Lent is a season of the liturgical year that invites us to lament the brokenness of our lives. The psalms are ideal to use during this time of year because of their frequent use of lament. I have found various psalms of lament healing and even liberating on my faith journey, and one of my favorites is Psalm 130. I first came to love Psalm 130 after I encountered Martin Luther’s poetic rendition of it. There’s a moving version of his rendition translated into English by Richard Massie in the 1990 Presbyterian Hymnal, especially the stanza translating verses 4-5 of the psalm:
Therefore, my trust is in the Lord,
And not in mine own merit.
On God my soul shall rest; God’s work
Upholds my fainting spirit.
God’s promised mercy is my fort,
My comfort, and my strong support;
I wait for it with patience.
We often use metaphorical language to refer to God as a refuge, a fort, or a rock. I assume this image was very meaningful for Luther, as it appears in other hymns he wrote (i.e., “A mighty fortress is our God.”) Perhaps this metaphor took on new meaning for him while he was locked inside Wartburg Castle, seeking refuge from those who were looking to harm him.
For me, there is something especially meaningful about acknowledging God’s own “promised mercy” as my fortress. I read Psalm 130 as a prayer about feeling spiritually empty, about feeling spiritually distant from God, and I find encouragement in thinking of God’s mercy as my fort. No matter how I feel about myself, no matter how close I feel to God, I take refuge in knowing that God promises me mercy. If God feels distant, it’s not because God is hiding to stay away from me; it’s not because God is quietly stalking me, waiting for the right moment to attack; it’s not because God has laid a trap and silently waits for me to fall into it.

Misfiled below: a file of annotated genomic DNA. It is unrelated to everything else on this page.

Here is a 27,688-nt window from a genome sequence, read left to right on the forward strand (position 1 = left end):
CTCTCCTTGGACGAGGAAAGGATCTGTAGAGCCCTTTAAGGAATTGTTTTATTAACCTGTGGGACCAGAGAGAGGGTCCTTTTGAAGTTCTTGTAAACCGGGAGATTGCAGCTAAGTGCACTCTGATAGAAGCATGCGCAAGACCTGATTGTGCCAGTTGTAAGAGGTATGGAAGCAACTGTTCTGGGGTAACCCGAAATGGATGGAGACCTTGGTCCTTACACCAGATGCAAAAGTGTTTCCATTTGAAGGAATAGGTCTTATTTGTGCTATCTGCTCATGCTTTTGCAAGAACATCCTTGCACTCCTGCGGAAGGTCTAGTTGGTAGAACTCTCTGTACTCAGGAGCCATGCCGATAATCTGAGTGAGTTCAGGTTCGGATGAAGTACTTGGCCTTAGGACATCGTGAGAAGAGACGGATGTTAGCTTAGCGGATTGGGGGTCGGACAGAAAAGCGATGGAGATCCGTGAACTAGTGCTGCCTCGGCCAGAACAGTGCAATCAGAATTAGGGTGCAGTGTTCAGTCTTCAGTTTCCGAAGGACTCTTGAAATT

No, God is radically loving and accepting. God is neither neglectful nor vengeful nor punitive. We will always find a welcome from God. In a world that can be so unforgiving, God is merciful. When we can be so unforgiving to ourselves, God is merciful. Sometimes this strange and wonderful thing happens when I reflect on God’s mercy during times of spiritual emptiness: I feel my emptiness filling up. I am reminded that, whatever God is up to, whatever I am unable to perceive, my faith tells me God is good. And so: I wait and trust.
I offer you this paraphrase of Psalm 130 to read and reflect on as we journey through Lent together. There is much to lament in the world today. May God’s mercy and love be your fortress.
I feel so far away from you, Lord. I’m crying out as loud as I can!
Can you even hear me calling out for help?
If you were keeping score of all our failures, Lord, we wouldn’t stand a chance.
But you are a mysterious God, who offers forgiveness so generously.
So, I wait for the Lord. All I can do is wait! I believe what the Lord says – about me and about God.
So, I trust and wait! With even more certainty than trusting that the sun will rise in the morning, I trust you will appear!
O people of God, the Lord offers you hope!
Though you feel distant, the Lord is with you, for nothing can stand between God and those whom God loves.
God will set all things right for the people of God. Just trust!